Tag Archives: mental illness

Who Can We Blame?

As a follow-up to my recent blog about the amazing personal journey of Gayle Kirschenbaum and her mother that will be available to all of us in her upcoming movie, “Look at Us Now, Mother”, I wanted to post this personal question I got from a parent a long time ago.

Q. I am currently reading your book, “When Your Kids Push Your Buttons” and have a question on something I read. The section called Parent-Blame didn’t sink in with me and I’m hoping you can clarify. It says, “Your parents did the best they could given the knowledge and circumstances they had at the time.” It sounds like we should hold blameless those parents who just don’t do right by their children. On a more personal level, what if my mother had thought to herself as she was parenting that there must be a better way to do this, but, dammit, I have 7 children and it’s just too hard, or, this is the way my mother raised me, so therefore, this is how I am going to raise my daughter. Does that mean she’s still blameless for everything she chose to do or not do? It’s like saying we have to forgive all the previous generations for how they parented, but our generation is to be more accountable – I am accountable. But shouldn’t my mother and her mother have taken responsibility for themselves? I didn’t have an opportunity to share my concerns with my mother as she passed away 8 years ago and had a debilitating mental illness since I was 16. It’s a fact that she did not do right by me and treated me differently than my siblings. But even my forgiving her doesn’t release her from the responsibility she had or hold her blameless.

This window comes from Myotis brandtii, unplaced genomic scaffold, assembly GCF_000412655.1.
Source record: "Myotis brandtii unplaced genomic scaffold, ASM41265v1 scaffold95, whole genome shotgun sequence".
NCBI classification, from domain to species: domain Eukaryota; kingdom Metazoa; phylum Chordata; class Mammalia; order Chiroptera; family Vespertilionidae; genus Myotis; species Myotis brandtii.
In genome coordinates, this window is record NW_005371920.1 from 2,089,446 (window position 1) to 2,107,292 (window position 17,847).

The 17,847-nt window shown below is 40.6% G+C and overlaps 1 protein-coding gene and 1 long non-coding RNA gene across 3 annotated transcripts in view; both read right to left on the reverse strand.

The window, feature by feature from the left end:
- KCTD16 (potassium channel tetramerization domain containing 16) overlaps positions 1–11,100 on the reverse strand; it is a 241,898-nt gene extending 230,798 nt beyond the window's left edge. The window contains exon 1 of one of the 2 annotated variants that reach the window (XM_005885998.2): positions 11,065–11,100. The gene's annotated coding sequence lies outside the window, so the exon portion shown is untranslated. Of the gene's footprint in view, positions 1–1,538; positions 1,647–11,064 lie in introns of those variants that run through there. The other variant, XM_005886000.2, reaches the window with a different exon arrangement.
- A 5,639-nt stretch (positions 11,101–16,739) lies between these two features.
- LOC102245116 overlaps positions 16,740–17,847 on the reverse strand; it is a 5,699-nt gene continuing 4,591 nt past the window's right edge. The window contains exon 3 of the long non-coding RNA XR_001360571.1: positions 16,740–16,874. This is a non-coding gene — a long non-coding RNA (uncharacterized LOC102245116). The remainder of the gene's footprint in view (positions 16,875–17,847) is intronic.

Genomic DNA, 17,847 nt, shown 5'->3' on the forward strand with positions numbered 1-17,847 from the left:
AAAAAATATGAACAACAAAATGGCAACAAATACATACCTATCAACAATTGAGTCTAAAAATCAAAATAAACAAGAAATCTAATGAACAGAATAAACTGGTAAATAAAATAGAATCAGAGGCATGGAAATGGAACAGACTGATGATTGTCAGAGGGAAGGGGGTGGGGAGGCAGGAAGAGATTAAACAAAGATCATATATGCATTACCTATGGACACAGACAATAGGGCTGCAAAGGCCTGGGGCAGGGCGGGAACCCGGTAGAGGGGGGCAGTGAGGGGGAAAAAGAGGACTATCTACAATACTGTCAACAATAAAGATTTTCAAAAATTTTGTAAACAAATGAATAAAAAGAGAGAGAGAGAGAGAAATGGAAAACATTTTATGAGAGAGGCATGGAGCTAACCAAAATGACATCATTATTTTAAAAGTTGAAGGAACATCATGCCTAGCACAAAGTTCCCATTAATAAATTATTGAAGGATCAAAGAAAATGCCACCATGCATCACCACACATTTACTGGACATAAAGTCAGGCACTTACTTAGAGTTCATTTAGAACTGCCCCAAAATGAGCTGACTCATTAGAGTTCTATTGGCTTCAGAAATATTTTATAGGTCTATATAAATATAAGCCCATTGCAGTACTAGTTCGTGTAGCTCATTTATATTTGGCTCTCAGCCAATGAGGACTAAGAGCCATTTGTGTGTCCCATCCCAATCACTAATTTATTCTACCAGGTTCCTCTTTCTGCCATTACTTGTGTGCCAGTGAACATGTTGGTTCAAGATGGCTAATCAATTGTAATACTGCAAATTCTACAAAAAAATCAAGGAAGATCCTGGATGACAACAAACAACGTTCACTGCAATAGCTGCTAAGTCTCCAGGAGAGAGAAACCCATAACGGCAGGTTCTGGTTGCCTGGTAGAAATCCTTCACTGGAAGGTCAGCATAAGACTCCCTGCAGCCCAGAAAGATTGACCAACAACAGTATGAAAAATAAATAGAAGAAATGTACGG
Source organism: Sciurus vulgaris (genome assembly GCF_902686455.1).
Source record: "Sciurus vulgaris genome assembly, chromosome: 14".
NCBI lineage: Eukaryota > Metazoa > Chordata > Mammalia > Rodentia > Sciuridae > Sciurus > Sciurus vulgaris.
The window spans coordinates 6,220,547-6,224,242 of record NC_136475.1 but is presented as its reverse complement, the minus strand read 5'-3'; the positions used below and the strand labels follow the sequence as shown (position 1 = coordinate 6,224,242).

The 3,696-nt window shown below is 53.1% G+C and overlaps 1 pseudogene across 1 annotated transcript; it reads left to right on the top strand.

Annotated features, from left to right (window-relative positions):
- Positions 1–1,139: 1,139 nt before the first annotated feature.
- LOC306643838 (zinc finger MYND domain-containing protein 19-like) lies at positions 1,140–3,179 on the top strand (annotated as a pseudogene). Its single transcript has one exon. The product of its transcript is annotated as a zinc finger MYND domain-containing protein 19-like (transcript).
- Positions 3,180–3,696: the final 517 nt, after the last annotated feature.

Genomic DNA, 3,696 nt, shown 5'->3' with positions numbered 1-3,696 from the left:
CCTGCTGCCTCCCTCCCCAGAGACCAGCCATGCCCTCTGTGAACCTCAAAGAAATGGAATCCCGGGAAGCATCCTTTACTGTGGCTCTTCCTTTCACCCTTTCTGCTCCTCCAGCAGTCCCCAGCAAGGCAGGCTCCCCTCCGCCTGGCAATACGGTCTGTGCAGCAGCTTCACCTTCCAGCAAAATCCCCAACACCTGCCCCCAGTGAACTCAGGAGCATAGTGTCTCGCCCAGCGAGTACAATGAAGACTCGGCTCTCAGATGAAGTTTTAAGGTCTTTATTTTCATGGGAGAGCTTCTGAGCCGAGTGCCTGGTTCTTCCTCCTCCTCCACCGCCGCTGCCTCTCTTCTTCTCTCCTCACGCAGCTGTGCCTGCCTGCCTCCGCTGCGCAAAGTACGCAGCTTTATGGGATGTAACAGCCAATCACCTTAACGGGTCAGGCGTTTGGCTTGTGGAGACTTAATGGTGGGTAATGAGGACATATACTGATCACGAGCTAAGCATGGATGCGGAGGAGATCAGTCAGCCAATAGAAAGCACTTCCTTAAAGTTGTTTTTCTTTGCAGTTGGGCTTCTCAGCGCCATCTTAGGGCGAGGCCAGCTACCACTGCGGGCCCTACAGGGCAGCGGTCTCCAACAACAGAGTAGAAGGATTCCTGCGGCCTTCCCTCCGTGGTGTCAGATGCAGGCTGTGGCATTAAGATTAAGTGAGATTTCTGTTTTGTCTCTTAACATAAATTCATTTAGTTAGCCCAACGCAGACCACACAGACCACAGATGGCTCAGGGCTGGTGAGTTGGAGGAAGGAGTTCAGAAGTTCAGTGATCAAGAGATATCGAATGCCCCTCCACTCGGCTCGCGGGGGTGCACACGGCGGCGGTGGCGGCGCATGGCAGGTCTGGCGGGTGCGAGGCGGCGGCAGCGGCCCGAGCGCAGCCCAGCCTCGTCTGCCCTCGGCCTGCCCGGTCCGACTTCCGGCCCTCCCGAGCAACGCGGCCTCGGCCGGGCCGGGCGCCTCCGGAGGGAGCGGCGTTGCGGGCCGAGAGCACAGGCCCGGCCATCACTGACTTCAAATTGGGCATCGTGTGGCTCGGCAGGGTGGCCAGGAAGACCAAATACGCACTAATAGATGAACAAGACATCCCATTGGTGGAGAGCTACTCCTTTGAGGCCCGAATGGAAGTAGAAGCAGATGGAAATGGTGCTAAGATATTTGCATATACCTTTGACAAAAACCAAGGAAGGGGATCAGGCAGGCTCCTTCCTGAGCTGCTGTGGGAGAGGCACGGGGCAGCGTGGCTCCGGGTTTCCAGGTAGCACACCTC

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Mass Killings: When Do We Talk about Parenting?

Perhaps the only silver lining to the tragedy at Sandy Hook Elementary is emerging conversations and, hopefully, policy changes for gun control and mental illness. Both are in dire need of a relook and a revision, even though neither is likely to eradicate mass shootings.

But what about emotional illness, which affects so many more of us? Children are not born with emotional problems, which are rooted in feeling isolated, unimportant, misunderstood, victimized, holier than thou, etc. Children with emotional problems are the victims of the influence of parents, teachers, peers—anyone who is critical in the daily life of the child. Most of these problems can be healed through parenting.

Parents, wounded themselves in their pasts, unknowingly pass on their unexamined wounds to their children—wounds that come from perceptions of a child’s mind (“I’m not good enough”, “I can’t ever be who my parents expect”, “Nobody likes me“, I’m a trouble-maker”, etc.). These thoughts grow into beliefs that influence behavior if not understood and addressed.

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